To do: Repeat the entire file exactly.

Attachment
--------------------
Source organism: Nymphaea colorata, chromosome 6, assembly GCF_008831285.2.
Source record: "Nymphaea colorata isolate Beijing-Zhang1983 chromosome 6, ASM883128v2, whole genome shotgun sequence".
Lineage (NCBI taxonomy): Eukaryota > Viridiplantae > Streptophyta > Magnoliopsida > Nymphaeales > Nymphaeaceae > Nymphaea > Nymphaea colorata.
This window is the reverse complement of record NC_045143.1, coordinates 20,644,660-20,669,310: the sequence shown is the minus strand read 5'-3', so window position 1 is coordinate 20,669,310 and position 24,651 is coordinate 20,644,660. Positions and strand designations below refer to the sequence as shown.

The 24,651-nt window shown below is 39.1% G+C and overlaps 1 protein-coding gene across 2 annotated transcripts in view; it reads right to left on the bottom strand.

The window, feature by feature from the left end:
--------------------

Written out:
Source organism: Nymphaea colorata, chromosome 6, assembly GCF_008831285.2.
Source record: "Nymphaea colorata isolate Beijing-Zhang1983 chromosome 6, ASM883128v2, whole genome shotgun sequence".
Lineage (NCBI taxonomy): Eukaryota > Viridiplantae > Streptophyta > Magnoliopsida > Nymphaeales > Nymphaeaceae > Nymphaea > Nymphaea colorata.
This window is the reverse complement of record NC_045143.1, coordinates 20,644,660-20,669,310: the sequence shown is the minus strand read 5'-3', so window position 1 is coordinate 20,669,310 and position 24,651 is coordinate 20,644,660. Positions and strand designations below refer to the sequence as shown.

The 24,651-nt window shown below is 39.1% G+C and overlaps 1 protein-coding gene across 2 annotated transcripts in view; it reads right to left on the bottom strand.

The window, feature by feature from the left end: